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401168 Evidence Based Health Care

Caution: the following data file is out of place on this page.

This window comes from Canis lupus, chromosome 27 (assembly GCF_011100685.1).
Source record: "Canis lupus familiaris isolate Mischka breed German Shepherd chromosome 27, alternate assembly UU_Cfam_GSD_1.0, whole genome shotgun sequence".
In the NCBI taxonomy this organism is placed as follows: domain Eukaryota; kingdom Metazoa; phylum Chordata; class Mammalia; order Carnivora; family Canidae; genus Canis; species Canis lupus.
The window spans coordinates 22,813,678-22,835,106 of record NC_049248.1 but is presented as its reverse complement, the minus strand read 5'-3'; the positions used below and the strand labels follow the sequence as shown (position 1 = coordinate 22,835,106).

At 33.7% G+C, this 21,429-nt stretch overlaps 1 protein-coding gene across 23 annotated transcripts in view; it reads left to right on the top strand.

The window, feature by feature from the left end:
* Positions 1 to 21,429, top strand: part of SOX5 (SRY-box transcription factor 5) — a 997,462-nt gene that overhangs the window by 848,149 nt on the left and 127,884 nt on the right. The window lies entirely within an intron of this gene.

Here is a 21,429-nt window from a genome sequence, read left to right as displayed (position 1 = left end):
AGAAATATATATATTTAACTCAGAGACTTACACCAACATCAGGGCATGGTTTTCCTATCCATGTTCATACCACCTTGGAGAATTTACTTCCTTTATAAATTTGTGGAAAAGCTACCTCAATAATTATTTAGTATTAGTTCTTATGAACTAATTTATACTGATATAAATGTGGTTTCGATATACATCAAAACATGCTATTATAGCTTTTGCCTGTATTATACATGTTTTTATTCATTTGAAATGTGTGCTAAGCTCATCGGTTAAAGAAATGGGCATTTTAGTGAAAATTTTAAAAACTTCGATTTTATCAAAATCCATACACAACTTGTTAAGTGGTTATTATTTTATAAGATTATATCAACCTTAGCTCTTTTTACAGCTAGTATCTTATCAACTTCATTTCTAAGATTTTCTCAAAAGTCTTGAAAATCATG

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401168 Evidence Based Health Care Question  Discuss the principles and processes of evidence based practice; Critically discuss the importance of individual patient preferences when making clinical judgements about the implementation of research findings  Critically discuss barriers and facilitators to implementing evidence based practice in the clinical area; Conduct a comprehensive literature search on a clinical question.  The purpose of this two part assessment is to enable postgraduate students to utilise their clinical experience within their learning and skill development associated with critically reviewing the literature as part of evidence based practice.  Part A: Essay Identify the challenges and describe strategies for implementing an evidence-based approach to clinical practice. Incorporate literature into your discussion. You may find some of the readings on the unit vUWS website useful to get you started. However. it is expected that you will conduct your own search for additional reading material.  Part B: Identification Of Evidence  Clinical question and literature search  1. Write a clinical research question then complete the PICO table (Table 1) with type of patients or problem, intervention, comparison intervention and outcome. The clinical research question should be extended from the discussion in part A   2. Identify key words and search terms to describe the problem, intervention, comparison intervention and outcome and write them in the table to assist you with your literature search.  Answer Part A- Essay Introduction Evidence based practice (EBP) refers to the interdisciplinary approach that comprises of the careful, explicit and sensible use of contemporary best evidences in making pronouncements about the care of patients. The process also encompasses the integration of discrete clinical expertise with the best accessible external medical evidence from organised research (LoBiondo-Wood et al., 2013). In other words, EBP can be defined as the incorporation of clinical proficiency, patient standards, and the finest investigation evidence into the process of clinical decision making, for ensuring health and safety of all patients. The primary objective of EBP is to standardise the available health care services to latest evidences, with the aim of minimising all forms of variation in patient care, and avoiding subsequent unanticipated outcomes among the patients (Townsend & Morgan, 2017). In recent years, a plethora of EBP frameworks and models have been developed by healthcare professionals. In the words of DiCenso, Guyatt and Ciliska (2014) these models and outlines have meaningfully contributed to intensifying the clinical field by founding a sound understanding of the abundant facets of the EBP, including the application and information transformation procedures, the premeditated or structural change theory for indorsing acceptance and implementation of new information, and its subsequent exchange. This essay will elaborate on EBP and the challenges faced during its implementation in mental health practice. Mental health care setting- Primary care is associated with the procedure of providing important healthcare services that are universally accessible to people and their family members, in the community. Primary care is given based on the preferences and needs of the target population (Corrigan, Druss & Perlick, 2014). Delivery of mental health services in such settings encompasses the diagnosis and treatment of people suffering from mental disorders, implementing effective strategies for preventing and managing their signs and symptoms, and ensuring the application of key behavioural and psychosocial skills such as, counselling, interviewing, and interpersonal skills. According to Olfson et al. (2014) mental health illnesses, such as, anxiety, depression, and substance abuse, are some of the most common health conditions that are encountered in a mental health ward. These illnesses typically co-occur with chronic and acute medical complications and are responsible for considerably worsening the associated health outcomes among the affected people. This calls for the need of implementing appropriate strategies for managing the illnesses. Under situations when the mental health problems are not effectually managed, they result in an impairment of self-care and obedience to therapeutic treatments. Furthermore, lack of EBP implementation while treating patients suffering from mental disease are also allied with augmented morbidity and mortality, amplified health care costs, and reduced productivity (Vigo, Thornicroft & Atun, 2016). Prevention and management of widely prevalent mental health diseases in primary care comprises of the application of collective care interventions that are based on contemporary evidences, thus increasing patient access to care, enhancing mental and physical health outcomes, and improving the general cost-effectiveness of the interventions. Owing to the huge variations in the readiness and capacity of mental health programs in a hospital setting, it is imperative to adequately assess the patients and customise the treatment services in relation to mental health care. Assessing the function, resources and goals of the evidence based program is a vital step in implementation of EBP in mental health settings. This should be followed by identification of the achievable and the shared objectives. Joint valuation of the wants and viability of EBP integration, recognition of the exact steps that need to be followed, providing training and support to the staff, and supervising the EBP services are also essential in the clinical practice domain. Challenges to EBP- There is mounting evidence for the fact that for sustainable and effective dissemination of EBP services, support from the management facilitates speed initiation. Demonstrating consistency with the already existing practices are also crucial in mental health ward (Karlin & Cross, 2014). Additionally, availability of necessary resources for the implementation of EBP is crucial for enhancing the health and wellbeing of the patients. Initial challenge is encountered during recruitment of the staff who are responsible for implementation of the EBP in mental health ward. Most often the EBP necessary for treatment of mental disorders require adequate expertise and training from the staff, working in the department (Novins et al., 2013). Lack of proper cultural attitude in the hospital system is another potential challenge encountered in the mental health ward. A common perception lies among the management and hospital authorities that the nurses would not receive any benefits or would not get any monetary advantages, upon the implementation of evidence based strategies in the care setting. There is mounting evidence for the fact that under most circumstances, providing adequate information to the patients on the evidence based intervention confuses them (Warren et al., 2016). Complex information about the intervention threatens their decision-making abilities, and make it difficult for the service users to exert their opinion in relation to implementation of the proposed intervention. In addition, each patients suffering from mental health problems have individual issues and associated psychosocial concerns. EBP often fails to be specific and precise for all the individual factors related to the patients. Another common challenge encountered in clinical practice can be accredited to the fact that although trainings have the potential of enhancing EBP and its role in clinical settings, a lack of infrastructure present in the hospital often makes it difficult to conduct training programs that are tailored in accordance to the needs of the practitioners (Gustafsson, Molineux & Bennett, 2014). Although external workshops are able to train the practitioners in EBP, these are most often inadequate for meeting the vocational demands and preferences of the target population. This calls for the need of a preference-based EBP program that is effortlessly accessible that comprises of funding and needs personal class attendance (Weisz et al., 2013). Another factor that has been identified as an obstacle in the implementation of EBP is misunderstanding and undesirable attitudes on scientific research and EBP application. It has been found that most healthcare professionals, specifically nurses portray a negative approach towards clinical research and fail to understand the aspects that entail EBP. This challenge is found to persist specifically under circumstances when there are old nurses who hold the fear that a change in treatment strategy would result in modification of practice culture (Nilsen & Bernhardsson, 2013). This fear of change is likely to be manifested by senior nurses who demonstrate less positive attitude towards investigation and application of EBP, in comparison to the younger nurses. Hence, lack of willingness for undertaking extensive research results in problems while attempting to subject the patient to interventions that have adequate evidence for success. In addition, Berger (2013) stated that the healthcare staff often have insufficient knowledge on the procedures that need to be followed for the application of EBP in mental health practice. Of the plethora of factors that are responsible for determination of the way by which the nurses utilise the contemporary scientific evidences, individual physiognomies of the nurses, features of the concerned healthcare organization, and the environmental characteristics are most responsible for creating barriers. It has also been found that lack of understanding on the research design, statistical results and data interpretation leads to inadequate skills. Multisystem collaboration is imperative for subjecting the patients to treatment approaches that have proved effective in the management of conditions as depression and schizophrenia, in clinical trials. Failure in engaging the key stakeholders in the co-operative arrangement of EBP implementation prevents ensuring presence of adequate resources, enticements, and necessities, thus impeding success of the overall program (Casey et al., 2017). Likewise, multisystem collaboration comprises of buying-in from the greater system, and also includes key personnel from the health department and mental health network, which in turn is difficult to accomplish. The role of greater system variations, such as, rearrangement of the progress notes are imperative in instructing the mental health teams on their commitment to EBP routine (Mick, 2014). Thus, lack of support from the system results in great financial burden and acts in the form of a hurdle to their participation in EBP exercise. Creating provisions that hold the potential of compensating healthcare personnel for the time they spent in consultation and training is typically considered fruitful. However, asking the mental health teams for their participation in EBP exercise efforts, besides their customary responsibilities is often reflected as a barrier in practice (Foster & Flanders, 2014). Owing to the fact that EBP implementation in mental health practice requires changes in health care policies that promote integration of the services in the setting, obstacles are often faced in convincing the authorities and administration for reimbursing the healthcare professionals who are entitled with the duty of promoting integration of the intervention. Most of the time, the authorities fail to recognise the need of replacing conventional treatment procedures by those that have been proved effective in several scholarly articles (Young, 2012). Low levels of engagement among the patients and their family members often results in a drop out, in the mental health setting, owing to lack of motivation for them to remain enrolled in the treatment procedure. According to Cullen (2018) certain strategies need to be adopted for effectively engaging the patients in the EBP event such as, acknowledging the delivery of good treatment, addressing their values and preferences, reinforcing efforts taken to change the treatment, and providing options for accomplishment of the intended goals. However, the professionals often fail to elicit self-motivational modifying statements, thus resulting in their failure in recognising, developing and implementing plans for making the patients adhere to the proposed treatments (Weist et al., 2014). Adequate provisions must be there for accessing the internet and search engines, in order to retrieve scholarly evidences that contain relevant information on the efficacy of certain pharmacological and non-pharmacological interventions, for the management of mental disorders. However, at most instances there is lack of adequate internet facilities in the healthcare setting, which in turn prevents the nursing staff from extracting contemporary evidences to treat a phenomenon under investigation. Collection of adequate scientific information requires unrestricted access to a rich library that acts as a repository of nursing journals (Gosselin, Dalton & Penne, 2015). This organisational barrier also makes it difficult to access the high quality evidences that are pertinent to different mental disorders from which the admitted patients suffer. Despite the increase in the demand for nursing health professionals in mental health wards, the employment rates are constant, thereby leading to a shortage in the workforce. Lessening pipeline of mental nurses can also be accredited to a shortage of faculty, which in turn makes the nursing staff working in the mental ward work for prolonged hours under stressful conditions (Hosking et al., 2016). Subsequent onset of injury, fatigue and job dissatisfaction makes the staff lose interest in implementing better procedures for treating mental disorders, and also increases their likelihood of making medical errors. Conclusion- Thus, it can be concluded that collaboration, mentorship, interdisciplinary communiqué, proper professional network, and helpful organisation as critical to EBP adoption. It is imperative for nurses working in the mental ward to remain equipped to formulating necessary questions, critically assessing their practice, and evaluating the guidelines and evidence levels, for operation in the hospital settings. Despite functional development and organisations in place to indorse EBP, most authorities and administration have yet to assimilate an evidence-based care model. This calls for the need of addressing the identified barriers and creating provisions that will facilitate the implementation of interventions and strategies that are able to effectively reduce severity of mental illnesses, thus enhancing the health and wellbeing of the patients. Part B- Identification Of Evidence Step 1 Question:  Is music therapy more effective than antipsychotic medication for managing schizophrenia? Type of patients or problem Intervention Comparison intervention (if any) Outcome People diagnosed with schizophrenia or schizoaffective disorder (based on DSM-V criteria) Music therapy Usual antipsychotic medications Reduction in symptom severity, preventing relapse, enhancing functioning, averting adverse effects of medications, improving quality of life Keywords: “schizophrenia”, “schizoaffective disorder” Keywords: “music”, “sound” Keywords: “placebo”, “antipsychotic”, “medicines” Keywords: “relapse”, “functioning”, “adverse effects”, “quality of life”, “severity”, “symptoms”                                        Table 1- Research question (PICO components) Step 2                                                                 Figure 1- MEDLINE database search results                                                                              Figure 2- PubMed database search results Article selected: Tseng, P. T., Chen, Y. W., Lin, P. Y., Tu, K. Y., Wang, H. Y., Cheng, Y. S., … & Wu, C. K. (2016). Significant treatment effect of adjunct music therapy to standard treatment on the positive, negative, and mood symptoms of schizophrenic patients: a meta-analysis. BMC psychiatry, 16(1), 16. The PICO components of the article are given below: P Schizophrenic patients I Adjunct music therapy C Usual care O Positive, negative, and mood symptoms                                                Table 2: Components of the identified article References Berger, R. (2013). Incorporating EBP in field education: Where we stand and what we need. Journal of evidence-based social work, 10(2), 127-135. Casey, M., O’connor, L., Nicholson, E., Smith, R., O’brien, D., O’leary, D., … & Egan, C. (2017). The perceptions of key stakeholders of the roles of specialist and advanced nursing and midwifery practitioners. Journal of advanced nursing, 73(12), 3007-3016. Corrigan, P. W., Druss, B. G., & Perlick, D. A. (2014). The impact of mental illness stigma on seeking and participating in mental health care. Psychological Science in the Public Interest, 15(2), 37-70. Cullen, L. (2018). Translating EBP Into the Reality of Daily Practice: Leadership Solutions for Creating a Path Forward. Journal of PeriAnesthesia Nursing, 33(5), 752-756. DiCenso, A., Guyatt, G., & Ciliska, D. (2014). Evidence-Based Nursing-E-Book: A Guide to Clinical Practice. Elsevier Health Sciences. Foster, J., & Flanders, S. (2014). Challenges in CNS practice and education. OJIN: The Online Journal of Issues in Nursing, 19(2). Gosselin, T. K., Dalton, K. A., & Penne, K. (2015, November). The role of the advanced practice nurse in the academic setting. In Seminars in oncology nursing (Vol. 31, No. 4, pp. 290-297). WB Saunders. Gustafsson, L., Molineux, M., & Bennett, S. (2014). Contemporary occupational therapy practice: the challenges of being evidence based and philosophically congruent. Australian Occupational Therapy Journal, 61(2), 121-123. Hosking, J., Knox, K., Forman, J., Montgomery, L. A., Valde, J. G., & Cullen, L. (2016). Evidence into practice: Leading new graduate nurses to evidence-based practice through a nurse residency program. Journal of PeriAnesthesia Nursing, 31(3), 260-265. Karlin, B. E., & Cross, G. (2014). From the laboratory to the therapy room: National dissemination and implementation of evidence-based psychotherapies in the US Department of Veterans Affairs Health Care System. American Psychologist, 69(1), 19. LoBiondo-Wood, G., Haber, J., Berry, C., & Yost, J. (2013). Study Guide for Nursing Research-E-Book: Methods and Critical Appraisal for Evidence-Based Practice. Elsevier Health Sciences. Mick, J. (2014). Nurse interns’ experience with participation in the evidence-based practice project requirement of a Nursing Internship Program. Nurse educator, 39(2), 54-55. Nilsen, P., & Bernhardsson, S. (2013). Towards evidence-based physiotherapy–research challenges and needs. Journal of physiotherapy, 59(3), 143-144. Novins, D. K., Green, A. E., Legha, R. K., & Aarons, G. A. (2013). Dissemination and implementation of evidence-based practices for child and adolescent mental health: A systematic review. Journal of the American Academy of Child & Adolescent Psychiatry, 52(10), 1009-1025. Olfson, M., Blanco, C., Wang, S., Laje, G., & Correll, C. U. (2014). National trends in the mental health care of children, adolescents, and adults by office-based physicians. JAMA psychiatry, 71(1), 81-90. Townsend, M. C., & Morgan, K. I. (2017). Psychiatric mental health nursing: Concepts of care in evidence-based practice. FA Davis. Vigo, D., Thornicroft, G., & Atun, R. (2016). Estimating the true global burden of mental illness. The Lancet Psychiatry, 3(2), 171-178. Warren, J. I., McLaughlin, M., Bardsley, J., Eich, J., Esche, C. A., Kropkowski, L., & Risch, S. (2016). The strengths and challenges of implementing EBP in healthcare systems. Worldviews on Evidence?Based Nursing, 13(1), 15-24. Weist, M. D., Youngstrom, E. A., Stephan, S., Lever, N., Fowler, J., Taylor, L., … & Hoagwood, K. (2014). Challenges and ideas from a research program on high-quality, evidence-based practice in school mental health. Journal of Clinical Child & Adolescent Psychology, 43(2), 244-255. Weisz, J. R., Ugueto, A. M., Cheron, D. M., & Herren, J. (2013). Evidence-based youth psychotherapy in the mental health ecosystem. Journal of Clinical Child & Adolescent Psychology, 42(2), 274-286. Young, M. (2012). Transitioning evidence to practice. Evidence-Based Practice for Nurses, 386-396.